On that day, authors Mark Zandi and Bernard Yaros note, "Treasury has a more than $20 billion payment due to Social Security recipients."
A fourth projection comes from Independent research firm Wrightson ICAP tracks Treasury Department outlays closely, and in a recent commentary said the “crunch date” would likely be somewhere around Oct. 25 or 26. The firm thinks, absent Congressional action, there is a low probability the Treasury will be able to meet its obligations into November.
Finally, the Congressional Budget Office, the agency that provides financial information to Congress, estimates the debt limit to be reached sometime in October or November. Once the extraordinary measures are exhausted, the government will see “delays of payments for government activities, a default on the government’s debt obligations, or both.”
‘We need some guardrails’
Congress has never allowed a default before, but it's gotten close. In 2011, a stalemate over the debt limit was resolved in time but immediately afterwards, the U.S. credit rating was downgraded by Standard & Poor's, which reduced the rating from AAA to AA+.
Part of what makes the situation so maddening to observers in Washington and on Wall Street is that the debt limit has little to do with current spending debates and more to do with political brinkmanship. The question is whether the government will fulfill the payment obligations it agreed to in the past.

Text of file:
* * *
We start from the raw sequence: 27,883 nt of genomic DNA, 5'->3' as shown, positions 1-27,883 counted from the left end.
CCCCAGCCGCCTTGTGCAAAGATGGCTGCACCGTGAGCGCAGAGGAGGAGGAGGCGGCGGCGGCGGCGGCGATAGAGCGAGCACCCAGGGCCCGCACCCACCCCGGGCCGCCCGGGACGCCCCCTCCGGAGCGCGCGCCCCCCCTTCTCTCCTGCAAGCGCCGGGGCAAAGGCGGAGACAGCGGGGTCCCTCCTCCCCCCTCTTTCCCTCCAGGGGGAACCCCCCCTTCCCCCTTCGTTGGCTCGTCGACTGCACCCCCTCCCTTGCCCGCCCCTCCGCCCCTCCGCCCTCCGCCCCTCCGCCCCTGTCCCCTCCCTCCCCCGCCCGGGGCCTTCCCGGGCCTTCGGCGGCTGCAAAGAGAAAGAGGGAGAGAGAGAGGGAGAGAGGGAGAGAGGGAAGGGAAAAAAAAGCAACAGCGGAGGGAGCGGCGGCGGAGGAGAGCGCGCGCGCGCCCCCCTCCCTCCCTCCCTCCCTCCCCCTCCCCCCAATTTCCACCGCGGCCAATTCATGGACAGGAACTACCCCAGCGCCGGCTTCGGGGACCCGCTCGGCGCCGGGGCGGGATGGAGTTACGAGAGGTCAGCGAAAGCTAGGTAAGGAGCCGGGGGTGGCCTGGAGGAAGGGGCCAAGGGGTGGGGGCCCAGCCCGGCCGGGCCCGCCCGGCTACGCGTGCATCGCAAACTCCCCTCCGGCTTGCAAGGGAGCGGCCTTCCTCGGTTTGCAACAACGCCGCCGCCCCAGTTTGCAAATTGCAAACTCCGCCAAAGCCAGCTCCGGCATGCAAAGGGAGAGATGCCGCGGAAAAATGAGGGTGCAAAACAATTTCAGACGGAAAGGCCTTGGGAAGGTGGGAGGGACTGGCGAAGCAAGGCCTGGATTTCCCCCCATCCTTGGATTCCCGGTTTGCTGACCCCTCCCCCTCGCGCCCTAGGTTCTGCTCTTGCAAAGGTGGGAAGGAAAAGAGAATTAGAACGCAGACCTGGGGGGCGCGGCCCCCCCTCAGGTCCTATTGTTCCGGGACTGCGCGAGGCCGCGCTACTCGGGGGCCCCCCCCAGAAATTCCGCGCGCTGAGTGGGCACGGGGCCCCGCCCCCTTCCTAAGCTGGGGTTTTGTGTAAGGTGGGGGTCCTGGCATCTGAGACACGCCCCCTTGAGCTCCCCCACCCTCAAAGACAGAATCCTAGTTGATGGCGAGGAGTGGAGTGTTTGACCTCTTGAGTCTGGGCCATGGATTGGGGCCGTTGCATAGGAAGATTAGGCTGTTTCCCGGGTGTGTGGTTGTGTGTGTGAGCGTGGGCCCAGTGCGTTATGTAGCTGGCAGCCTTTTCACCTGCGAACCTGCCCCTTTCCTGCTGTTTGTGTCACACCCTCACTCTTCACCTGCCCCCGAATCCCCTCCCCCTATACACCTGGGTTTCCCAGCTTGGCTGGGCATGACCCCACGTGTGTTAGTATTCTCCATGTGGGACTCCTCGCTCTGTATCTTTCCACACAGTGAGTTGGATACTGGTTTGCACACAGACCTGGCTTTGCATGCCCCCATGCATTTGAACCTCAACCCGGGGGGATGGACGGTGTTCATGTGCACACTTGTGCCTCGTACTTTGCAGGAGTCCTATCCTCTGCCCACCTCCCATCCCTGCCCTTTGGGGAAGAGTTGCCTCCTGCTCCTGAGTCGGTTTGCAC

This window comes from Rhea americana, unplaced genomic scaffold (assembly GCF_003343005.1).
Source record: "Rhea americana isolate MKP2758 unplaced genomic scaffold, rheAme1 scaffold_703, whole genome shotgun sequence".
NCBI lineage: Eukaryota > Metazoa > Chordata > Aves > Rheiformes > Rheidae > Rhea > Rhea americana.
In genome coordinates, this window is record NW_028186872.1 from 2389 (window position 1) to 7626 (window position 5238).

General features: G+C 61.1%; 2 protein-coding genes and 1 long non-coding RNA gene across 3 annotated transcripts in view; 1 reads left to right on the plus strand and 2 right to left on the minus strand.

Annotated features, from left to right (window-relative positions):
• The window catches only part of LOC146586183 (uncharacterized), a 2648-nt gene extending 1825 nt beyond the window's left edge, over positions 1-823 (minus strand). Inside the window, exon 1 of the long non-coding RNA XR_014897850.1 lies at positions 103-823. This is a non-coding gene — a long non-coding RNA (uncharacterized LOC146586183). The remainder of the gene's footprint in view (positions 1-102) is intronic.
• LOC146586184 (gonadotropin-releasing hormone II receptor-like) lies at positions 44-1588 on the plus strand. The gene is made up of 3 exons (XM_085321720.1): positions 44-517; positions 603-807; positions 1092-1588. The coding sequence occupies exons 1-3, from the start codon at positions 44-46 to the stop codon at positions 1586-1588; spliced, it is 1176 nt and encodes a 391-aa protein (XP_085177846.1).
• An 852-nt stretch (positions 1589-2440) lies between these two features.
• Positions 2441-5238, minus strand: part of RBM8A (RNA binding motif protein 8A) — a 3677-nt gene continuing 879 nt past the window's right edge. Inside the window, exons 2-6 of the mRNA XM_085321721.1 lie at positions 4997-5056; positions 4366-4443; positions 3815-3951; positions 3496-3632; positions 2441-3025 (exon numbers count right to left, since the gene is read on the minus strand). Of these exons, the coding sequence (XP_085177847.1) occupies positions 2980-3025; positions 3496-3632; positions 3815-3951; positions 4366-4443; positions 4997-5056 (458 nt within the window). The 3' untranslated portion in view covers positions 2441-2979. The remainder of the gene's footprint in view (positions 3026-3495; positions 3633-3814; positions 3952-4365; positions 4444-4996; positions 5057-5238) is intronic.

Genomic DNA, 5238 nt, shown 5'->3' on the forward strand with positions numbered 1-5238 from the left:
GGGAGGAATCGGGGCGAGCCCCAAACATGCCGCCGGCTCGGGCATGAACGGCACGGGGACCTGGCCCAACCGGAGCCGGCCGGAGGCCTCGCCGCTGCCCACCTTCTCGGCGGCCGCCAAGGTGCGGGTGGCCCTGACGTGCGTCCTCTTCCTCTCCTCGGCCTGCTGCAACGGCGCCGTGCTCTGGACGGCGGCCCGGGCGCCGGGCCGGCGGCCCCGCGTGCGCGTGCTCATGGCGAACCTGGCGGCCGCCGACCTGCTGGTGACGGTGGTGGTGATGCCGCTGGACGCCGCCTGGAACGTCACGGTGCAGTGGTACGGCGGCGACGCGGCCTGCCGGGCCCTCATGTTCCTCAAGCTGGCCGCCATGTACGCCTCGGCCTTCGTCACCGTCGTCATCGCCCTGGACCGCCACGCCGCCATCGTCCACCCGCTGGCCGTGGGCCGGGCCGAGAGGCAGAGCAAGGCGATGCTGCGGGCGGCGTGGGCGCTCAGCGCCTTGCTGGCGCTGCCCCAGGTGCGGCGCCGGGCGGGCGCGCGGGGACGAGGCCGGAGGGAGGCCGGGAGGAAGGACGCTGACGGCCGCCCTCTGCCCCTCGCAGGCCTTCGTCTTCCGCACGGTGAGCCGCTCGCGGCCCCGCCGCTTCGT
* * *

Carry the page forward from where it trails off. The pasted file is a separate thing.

In her op-ed, Yellen noted the current debt limit situation is based on Trump-era spending. She said things would be the same right now even if the Biden administration hadn’t authorized any additional new expenditures since January.
To solve the crisis, Democrats are trying to push a measure that would address a debt limit alongside another looming deadline – a possible government shutdown at the end of this month.
The House of Representatives passed the measure and Senate Majority Leader Chuck Schumer announced a Senate vote on Sept. 27 at 5:30 pm ET. Republicans objected to the dual approach of the Democrats and vowed to block it.
If it is indeed stalled on Monday, lawmakers will need to scramble to address a government shutdown by the end of next week and the debt limit likely coming a few weeks after that.
Republicans have taken the position that the only approach to solve the debt limit issue is for Democrats to raise the ceiling using the budget reconciliation process, without any Republican votes.
In a joint statement about the plan, House Speaker Nancy Pelosi and Senate Majority Leader Chuck Schumer noted that the proposal to include a suspension of the debt limit through December 2022 “would provide an amount of time commensurate with the debt incurred as a result of passing last winter’s bipartisan $908 billion emergency COVID relief legislation” – which was supported by Republicans and signed into law by then-President Trump.
Rep. Kevin Brady (R., Tex.), the Ranking Member on the House Ways and Means committee, said in a recent Yahoo Finance interview that “Democrats haven't had a conversation with us all year on any of these key issues, so our thinking is they must be wanting to go it alone.” Brady sees no chance of Republican support unless Democrats bring forward a plan to curb spending going forward.
“We need some guardrails that really returns us to normalcy,” he said.
This article was updated on Sept. 24, 2021 to add information from the Bipartisan Policy Center's new analysis.
Ben Werschkul is a writer and producer for Yahoo Finance in Washington, DC.